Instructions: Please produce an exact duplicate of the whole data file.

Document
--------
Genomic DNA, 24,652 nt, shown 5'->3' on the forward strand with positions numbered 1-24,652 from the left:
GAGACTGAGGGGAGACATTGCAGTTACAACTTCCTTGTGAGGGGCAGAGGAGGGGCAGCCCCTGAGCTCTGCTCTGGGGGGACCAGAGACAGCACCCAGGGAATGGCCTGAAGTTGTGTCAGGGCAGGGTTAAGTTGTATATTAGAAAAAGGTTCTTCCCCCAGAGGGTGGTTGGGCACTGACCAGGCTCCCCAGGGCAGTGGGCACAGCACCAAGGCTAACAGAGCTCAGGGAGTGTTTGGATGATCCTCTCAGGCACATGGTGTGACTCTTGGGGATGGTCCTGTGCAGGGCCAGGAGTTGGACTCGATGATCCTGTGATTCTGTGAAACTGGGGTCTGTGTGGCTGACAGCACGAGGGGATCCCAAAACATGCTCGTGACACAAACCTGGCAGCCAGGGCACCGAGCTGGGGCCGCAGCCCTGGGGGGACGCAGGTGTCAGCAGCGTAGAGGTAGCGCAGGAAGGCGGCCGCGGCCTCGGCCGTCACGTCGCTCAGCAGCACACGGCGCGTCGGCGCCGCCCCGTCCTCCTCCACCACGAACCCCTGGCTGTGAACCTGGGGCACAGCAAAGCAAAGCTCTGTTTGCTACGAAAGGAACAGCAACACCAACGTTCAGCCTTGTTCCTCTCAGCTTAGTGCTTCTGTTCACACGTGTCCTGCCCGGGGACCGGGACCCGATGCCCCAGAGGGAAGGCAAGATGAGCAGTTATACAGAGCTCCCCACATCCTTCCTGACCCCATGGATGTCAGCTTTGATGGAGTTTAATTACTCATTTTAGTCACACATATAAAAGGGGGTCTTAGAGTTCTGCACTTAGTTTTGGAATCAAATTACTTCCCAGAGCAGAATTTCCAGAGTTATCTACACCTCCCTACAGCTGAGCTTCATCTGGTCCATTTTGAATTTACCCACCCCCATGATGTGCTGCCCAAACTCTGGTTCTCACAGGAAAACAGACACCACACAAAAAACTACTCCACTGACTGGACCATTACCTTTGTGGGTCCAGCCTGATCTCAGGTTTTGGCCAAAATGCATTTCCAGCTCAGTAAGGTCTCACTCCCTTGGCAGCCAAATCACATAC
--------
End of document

Genomic DNA, 24,652 nt, shown 5'->3' on the forward strand with positions numbered 1-24,652 from the left:
GAGACTGAGGGGAGACATTGCAGTTACAACTTCCTTGTGAGGGGCAGAGGAGGGGCAGCCCCTGAGCTCTGCTCTGGGGGGACCAGAGACAGCACCCAGGGAATGGCCTGAAGTTGTGTCAGGGCAGGGTTAAGTTGTATATTAGAAAAAGGTTCTTCCCCCAGAGGGTGGTTGGGCACTGACCAGGCTCCCCAGGGCAGTGGGCACAGCACCAAGGCTAACAGAGCTCAGGGAGTGTTTGGATGATCCTCTCAGGCACATGGTGTGACTCTTGGGGATGGTCCTGTGCAGGGCCAGGAGTTGGACTCGATGATCCTGTGATTCTGTGAAACTGGGGTCTGTGTGGCTGACAGCACGAGGGGATCCCAAAACATGCTCGTGACACAAACCTGGCAGCCAGGGCACCGAGCTGGGGCCGCAGCCCTGGGGGGACGCAGGTGTCAGCAGCGTAGAGGTAGCGCAGGAAGGCGGCCGCGGCCTCGGCCGTCACGTCGCTCAGCAGCACACGGCGCGTCGGCGCCGCCCCGTCCTCCTCCACCACGAACCCCTGGCTGTGAACCTGGGGCACAGCAAAGCAAAGCTCTGTTTGCTACGAAAGGAACAGCAACACCAACGTTCAGCCTTGTTCCTCTCAGCTTAGTGCTTCTGTTCACACGTGTCCTGCCCGGGGACCGGGACCCGATGCCCCAGAGGGAAGGCAAGATGAGCAGTTATACAGAGCTCCCCACATCCTTCCTGACCCCATGGATGTCAGCTTTGATGGAGTTTAATTACTCATTTTAGTCACACATATAAAAGGGGGTCTTAGAGTTCTGCACTTAGTTTTGGAATCAAATTACTTCCCAGAGCAGAATTTCCAGAGTTATCTACACCTCCCTACAGCTGAGCTTCATCTGGTCCATTTTGAATTTACCCACCCCCATGATGTGCTGCCCAAACTCTGGTTCTCACAGGAAAACAGACACCACACAAAAAACTACTCCACTGACTGGACCATTACCTTTGTGGGTCCAGCCTGATCTCAGGTTTTGGCCAAAATGCATTTCCAGCTCAGTAAGGTCTCACTCCCTTGGCAGCCAAATCACATAC